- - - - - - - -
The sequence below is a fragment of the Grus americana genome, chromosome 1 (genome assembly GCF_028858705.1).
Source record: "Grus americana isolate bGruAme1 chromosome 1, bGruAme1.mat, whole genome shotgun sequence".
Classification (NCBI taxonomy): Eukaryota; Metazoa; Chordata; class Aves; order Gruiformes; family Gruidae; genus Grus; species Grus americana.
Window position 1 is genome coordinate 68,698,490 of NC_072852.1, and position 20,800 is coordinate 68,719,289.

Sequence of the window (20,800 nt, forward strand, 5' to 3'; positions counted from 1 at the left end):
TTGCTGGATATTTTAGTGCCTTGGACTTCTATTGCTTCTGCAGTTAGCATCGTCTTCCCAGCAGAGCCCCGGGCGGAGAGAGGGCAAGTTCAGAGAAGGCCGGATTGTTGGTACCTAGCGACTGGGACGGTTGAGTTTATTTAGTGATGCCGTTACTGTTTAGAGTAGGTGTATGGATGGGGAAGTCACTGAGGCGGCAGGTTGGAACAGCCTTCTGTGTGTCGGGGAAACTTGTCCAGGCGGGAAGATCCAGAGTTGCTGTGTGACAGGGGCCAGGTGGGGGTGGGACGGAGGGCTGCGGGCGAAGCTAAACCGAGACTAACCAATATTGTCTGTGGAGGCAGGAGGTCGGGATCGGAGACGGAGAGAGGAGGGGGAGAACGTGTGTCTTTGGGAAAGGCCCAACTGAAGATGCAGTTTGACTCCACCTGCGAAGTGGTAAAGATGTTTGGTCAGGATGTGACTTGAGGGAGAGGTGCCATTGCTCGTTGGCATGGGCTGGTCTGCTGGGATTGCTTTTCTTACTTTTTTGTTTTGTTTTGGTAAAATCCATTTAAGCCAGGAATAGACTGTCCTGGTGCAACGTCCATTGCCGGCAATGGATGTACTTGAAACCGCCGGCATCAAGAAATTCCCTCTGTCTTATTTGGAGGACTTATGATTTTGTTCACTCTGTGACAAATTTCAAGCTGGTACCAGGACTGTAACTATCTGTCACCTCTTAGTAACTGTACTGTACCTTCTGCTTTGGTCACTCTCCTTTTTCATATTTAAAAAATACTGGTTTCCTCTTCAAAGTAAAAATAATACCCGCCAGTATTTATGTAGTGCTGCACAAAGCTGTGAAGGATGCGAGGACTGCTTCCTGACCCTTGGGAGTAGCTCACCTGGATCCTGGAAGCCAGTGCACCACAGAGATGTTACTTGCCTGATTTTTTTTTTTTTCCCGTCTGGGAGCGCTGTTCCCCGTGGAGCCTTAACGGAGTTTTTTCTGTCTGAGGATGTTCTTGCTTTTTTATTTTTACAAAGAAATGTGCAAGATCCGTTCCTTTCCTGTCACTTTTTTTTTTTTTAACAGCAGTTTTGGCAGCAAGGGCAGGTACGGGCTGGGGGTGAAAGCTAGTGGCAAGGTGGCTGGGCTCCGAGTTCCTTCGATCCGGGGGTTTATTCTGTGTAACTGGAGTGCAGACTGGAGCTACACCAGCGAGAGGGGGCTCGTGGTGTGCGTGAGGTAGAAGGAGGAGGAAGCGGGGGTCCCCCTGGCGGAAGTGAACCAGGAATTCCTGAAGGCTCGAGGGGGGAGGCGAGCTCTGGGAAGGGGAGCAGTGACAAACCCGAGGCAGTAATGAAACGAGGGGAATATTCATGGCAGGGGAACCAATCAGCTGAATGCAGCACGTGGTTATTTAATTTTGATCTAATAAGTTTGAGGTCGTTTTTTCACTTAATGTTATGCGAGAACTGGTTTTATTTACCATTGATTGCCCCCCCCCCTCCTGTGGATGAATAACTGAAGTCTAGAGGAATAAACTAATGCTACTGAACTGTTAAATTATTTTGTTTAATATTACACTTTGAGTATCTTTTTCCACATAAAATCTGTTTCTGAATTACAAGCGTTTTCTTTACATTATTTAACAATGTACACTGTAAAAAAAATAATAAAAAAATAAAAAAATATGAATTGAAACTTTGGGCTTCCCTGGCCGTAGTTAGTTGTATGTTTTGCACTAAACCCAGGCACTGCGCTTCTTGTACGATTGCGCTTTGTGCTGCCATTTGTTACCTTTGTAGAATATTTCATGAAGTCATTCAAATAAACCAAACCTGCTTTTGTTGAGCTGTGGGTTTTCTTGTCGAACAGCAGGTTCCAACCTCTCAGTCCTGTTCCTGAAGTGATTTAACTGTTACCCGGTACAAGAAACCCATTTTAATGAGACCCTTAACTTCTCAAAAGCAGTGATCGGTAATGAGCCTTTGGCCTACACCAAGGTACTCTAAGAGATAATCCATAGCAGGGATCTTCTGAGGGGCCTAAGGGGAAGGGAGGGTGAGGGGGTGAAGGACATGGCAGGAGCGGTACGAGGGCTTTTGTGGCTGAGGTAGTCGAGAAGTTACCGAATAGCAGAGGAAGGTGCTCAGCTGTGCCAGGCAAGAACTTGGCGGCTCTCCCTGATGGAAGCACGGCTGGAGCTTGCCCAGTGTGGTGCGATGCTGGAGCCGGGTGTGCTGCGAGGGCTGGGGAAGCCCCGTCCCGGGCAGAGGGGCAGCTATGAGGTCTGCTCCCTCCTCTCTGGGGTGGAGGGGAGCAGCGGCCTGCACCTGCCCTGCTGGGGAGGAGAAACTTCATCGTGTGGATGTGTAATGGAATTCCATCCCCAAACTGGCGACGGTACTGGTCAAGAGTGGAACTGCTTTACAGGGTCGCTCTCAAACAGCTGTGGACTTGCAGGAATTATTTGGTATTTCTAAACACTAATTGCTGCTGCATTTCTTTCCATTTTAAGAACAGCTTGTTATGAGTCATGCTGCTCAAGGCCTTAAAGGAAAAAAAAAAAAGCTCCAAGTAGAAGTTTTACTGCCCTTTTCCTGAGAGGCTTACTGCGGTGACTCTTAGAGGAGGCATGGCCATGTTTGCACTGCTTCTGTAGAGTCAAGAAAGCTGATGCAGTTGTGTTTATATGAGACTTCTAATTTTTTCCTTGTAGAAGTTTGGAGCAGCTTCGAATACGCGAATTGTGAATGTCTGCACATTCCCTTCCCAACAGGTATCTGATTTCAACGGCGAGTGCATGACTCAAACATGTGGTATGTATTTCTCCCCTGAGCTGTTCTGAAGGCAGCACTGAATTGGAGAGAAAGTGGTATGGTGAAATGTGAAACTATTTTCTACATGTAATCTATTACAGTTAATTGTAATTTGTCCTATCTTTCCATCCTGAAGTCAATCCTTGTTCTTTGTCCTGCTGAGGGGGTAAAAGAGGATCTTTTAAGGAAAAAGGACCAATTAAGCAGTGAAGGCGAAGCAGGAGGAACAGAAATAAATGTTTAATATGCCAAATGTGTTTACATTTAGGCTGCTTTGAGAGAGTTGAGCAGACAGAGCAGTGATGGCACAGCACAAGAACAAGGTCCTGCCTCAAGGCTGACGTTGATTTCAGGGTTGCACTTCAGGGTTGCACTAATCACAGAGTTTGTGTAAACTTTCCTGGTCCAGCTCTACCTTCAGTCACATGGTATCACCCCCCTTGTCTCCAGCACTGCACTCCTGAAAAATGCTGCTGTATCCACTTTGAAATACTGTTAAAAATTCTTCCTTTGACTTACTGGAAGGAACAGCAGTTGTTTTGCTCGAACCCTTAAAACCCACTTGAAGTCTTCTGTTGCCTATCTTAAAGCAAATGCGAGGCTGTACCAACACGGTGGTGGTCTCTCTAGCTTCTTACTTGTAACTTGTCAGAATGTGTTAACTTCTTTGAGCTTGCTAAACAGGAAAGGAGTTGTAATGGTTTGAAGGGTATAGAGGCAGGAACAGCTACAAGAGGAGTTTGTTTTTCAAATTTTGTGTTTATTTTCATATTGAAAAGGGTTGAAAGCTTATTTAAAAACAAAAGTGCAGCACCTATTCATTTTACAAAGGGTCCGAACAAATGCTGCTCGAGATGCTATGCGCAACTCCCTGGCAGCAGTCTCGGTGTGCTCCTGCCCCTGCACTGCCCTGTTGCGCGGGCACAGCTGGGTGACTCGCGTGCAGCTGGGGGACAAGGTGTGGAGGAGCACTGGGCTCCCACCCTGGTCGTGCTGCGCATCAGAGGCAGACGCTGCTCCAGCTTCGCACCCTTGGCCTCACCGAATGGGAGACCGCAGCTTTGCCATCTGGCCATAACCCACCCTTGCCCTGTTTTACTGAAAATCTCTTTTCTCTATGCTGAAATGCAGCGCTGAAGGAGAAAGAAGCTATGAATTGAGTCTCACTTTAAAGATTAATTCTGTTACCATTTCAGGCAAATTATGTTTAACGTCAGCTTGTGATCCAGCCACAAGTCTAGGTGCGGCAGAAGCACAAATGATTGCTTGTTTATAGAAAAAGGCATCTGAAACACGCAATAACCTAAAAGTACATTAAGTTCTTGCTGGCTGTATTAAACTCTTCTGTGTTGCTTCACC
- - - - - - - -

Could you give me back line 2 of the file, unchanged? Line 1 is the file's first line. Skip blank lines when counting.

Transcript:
Source record: "Grus americana isolate bGruAme1 chromosome 1, bGruAme1.mat, whole genome shotgun sequence".